Engossing tale of individual struggles in an oppressive society.
The Boxing Girls of Kabul is an engrossing glimpse into post-Taliban Afghanistan, where life is freer than before, but women can still be stoned and hung for perceived immorality. The 3 young boxers are both encouraged and criticized, and as such demonstrate the precarious state of social pressure in a poor, religious, fractured country. Their fathers and their coach, despite serious threats against them, are all determined that the girls have the right to fight, and so seem similar to the father of Malala Yousafzai -- liberal people in an oppressive society.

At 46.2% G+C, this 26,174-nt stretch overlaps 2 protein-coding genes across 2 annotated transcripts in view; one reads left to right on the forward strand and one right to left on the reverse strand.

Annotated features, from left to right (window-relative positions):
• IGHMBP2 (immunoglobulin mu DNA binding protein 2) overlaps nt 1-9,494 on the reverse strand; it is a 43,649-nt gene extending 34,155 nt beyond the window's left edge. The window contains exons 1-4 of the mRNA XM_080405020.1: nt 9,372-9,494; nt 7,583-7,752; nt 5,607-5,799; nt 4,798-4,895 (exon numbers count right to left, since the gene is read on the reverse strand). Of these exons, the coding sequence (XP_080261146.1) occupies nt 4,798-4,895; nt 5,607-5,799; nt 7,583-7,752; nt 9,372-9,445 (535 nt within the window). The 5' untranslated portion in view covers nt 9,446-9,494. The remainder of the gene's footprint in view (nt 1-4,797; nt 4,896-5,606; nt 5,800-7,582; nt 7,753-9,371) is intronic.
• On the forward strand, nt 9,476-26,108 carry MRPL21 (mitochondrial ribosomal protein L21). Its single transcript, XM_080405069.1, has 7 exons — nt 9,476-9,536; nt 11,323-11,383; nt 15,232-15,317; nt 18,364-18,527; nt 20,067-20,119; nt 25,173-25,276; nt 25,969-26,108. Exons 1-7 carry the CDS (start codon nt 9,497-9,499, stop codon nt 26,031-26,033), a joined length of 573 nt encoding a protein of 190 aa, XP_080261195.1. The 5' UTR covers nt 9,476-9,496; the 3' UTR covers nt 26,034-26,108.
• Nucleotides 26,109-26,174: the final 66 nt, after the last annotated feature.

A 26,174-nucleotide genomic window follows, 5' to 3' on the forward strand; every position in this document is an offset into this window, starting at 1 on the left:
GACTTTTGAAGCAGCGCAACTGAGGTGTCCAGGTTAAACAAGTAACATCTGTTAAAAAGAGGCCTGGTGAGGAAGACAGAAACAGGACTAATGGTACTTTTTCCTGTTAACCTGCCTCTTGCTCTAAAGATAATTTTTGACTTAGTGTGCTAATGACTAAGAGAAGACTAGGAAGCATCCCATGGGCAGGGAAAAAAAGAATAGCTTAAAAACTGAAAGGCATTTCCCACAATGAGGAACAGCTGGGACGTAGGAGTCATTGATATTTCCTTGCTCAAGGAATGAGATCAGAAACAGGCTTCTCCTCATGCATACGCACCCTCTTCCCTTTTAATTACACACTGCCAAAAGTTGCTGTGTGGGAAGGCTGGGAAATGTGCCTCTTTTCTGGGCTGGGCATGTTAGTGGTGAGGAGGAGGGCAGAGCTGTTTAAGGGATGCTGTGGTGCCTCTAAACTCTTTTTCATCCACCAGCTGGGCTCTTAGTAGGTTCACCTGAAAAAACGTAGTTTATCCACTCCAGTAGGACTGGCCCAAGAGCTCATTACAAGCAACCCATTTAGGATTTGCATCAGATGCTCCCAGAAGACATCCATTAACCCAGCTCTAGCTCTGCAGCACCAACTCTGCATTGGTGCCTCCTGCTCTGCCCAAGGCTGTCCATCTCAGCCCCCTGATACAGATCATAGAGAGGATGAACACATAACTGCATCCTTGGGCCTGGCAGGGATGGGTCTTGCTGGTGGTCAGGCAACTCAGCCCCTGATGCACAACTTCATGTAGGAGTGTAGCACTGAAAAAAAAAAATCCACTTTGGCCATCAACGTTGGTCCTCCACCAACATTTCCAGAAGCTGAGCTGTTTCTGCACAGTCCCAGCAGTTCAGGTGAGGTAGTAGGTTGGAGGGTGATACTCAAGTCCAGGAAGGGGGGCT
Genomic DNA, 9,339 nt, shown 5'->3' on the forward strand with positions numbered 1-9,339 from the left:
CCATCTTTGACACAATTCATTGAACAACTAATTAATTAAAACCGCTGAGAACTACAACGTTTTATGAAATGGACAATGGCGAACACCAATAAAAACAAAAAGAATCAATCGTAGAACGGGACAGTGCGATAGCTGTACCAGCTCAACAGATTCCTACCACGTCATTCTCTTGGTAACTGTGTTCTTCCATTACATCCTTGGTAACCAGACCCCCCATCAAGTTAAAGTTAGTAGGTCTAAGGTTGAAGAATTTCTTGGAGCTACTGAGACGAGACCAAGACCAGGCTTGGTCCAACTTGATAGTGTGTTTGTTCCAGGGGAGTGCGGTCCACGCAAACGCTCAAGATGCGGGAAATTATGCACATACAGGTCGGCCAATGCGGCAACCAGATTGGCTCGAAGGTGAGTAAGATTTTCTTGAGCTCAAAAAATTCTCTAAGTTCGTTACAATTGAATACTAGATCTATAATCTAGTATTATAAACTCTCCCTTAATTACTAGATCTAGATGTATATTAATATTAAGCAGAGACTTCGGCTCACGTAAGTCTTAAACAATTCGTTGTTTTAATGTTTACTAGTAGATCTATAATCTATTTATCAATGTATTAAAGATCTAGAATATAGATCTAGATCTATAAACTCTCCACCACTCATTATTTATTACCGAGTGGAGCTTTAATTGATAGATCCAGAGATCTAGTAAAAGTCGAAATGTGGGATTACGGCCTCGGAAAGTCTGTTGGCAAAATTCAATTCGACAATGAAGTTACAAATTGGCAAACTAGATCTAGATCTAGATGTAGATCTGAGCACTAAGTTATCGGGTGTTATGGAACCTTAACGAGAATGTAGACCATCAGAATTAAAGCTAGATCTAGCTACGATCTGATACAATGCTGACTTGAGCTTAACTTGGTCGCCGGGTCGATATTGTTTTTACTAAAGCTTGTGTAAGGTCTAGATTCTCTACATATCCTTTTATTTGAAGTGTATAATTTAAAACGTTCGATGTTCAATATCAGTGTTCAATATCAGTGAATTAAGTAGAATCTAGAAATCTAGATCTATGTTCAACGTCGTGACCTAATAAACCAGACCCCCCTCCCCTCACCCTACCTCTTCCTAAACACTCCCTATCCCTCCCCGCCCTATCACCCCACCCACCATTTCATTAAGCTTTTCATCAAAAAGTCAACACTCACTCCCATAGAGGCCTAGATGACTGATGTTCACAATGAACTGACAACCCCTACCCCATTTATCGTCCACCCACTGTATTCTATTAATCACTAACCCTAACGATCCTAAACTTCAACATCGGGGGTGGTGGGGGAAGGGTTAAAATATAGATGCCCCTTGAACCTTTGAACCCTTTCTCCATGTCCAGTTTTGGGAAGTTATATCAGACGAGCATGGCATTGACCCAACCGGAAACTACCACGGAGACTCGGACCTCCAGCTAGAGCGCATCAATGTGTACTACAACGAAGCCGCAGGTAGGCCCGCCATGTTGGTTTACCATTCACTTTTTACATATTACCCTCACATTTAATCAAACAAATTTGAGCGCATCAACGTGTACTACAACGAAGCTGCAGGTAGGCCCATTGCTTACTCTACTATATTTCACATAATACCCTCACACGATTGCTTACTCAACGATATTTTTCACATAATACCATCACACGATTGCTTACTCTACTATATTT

In the narrative itself, the girls are at once inspiring. brave, naive, unrealistic, and seen through a certain lens, pathetic. With only amateur training, few resources, primitive equipment, and not even a ring in which to spar, their hopeful trips to tournaments in Vietnam and Kazakhstan become sobering collisions with reality, facing better trained, faster, fitter girls.
So, a story about the human condition, about brave young people, about coping in a hostile society, all in 50 fascinating minutes. Produced by the National Film Board of Canada, it is on Netflix. It is worth seeing.
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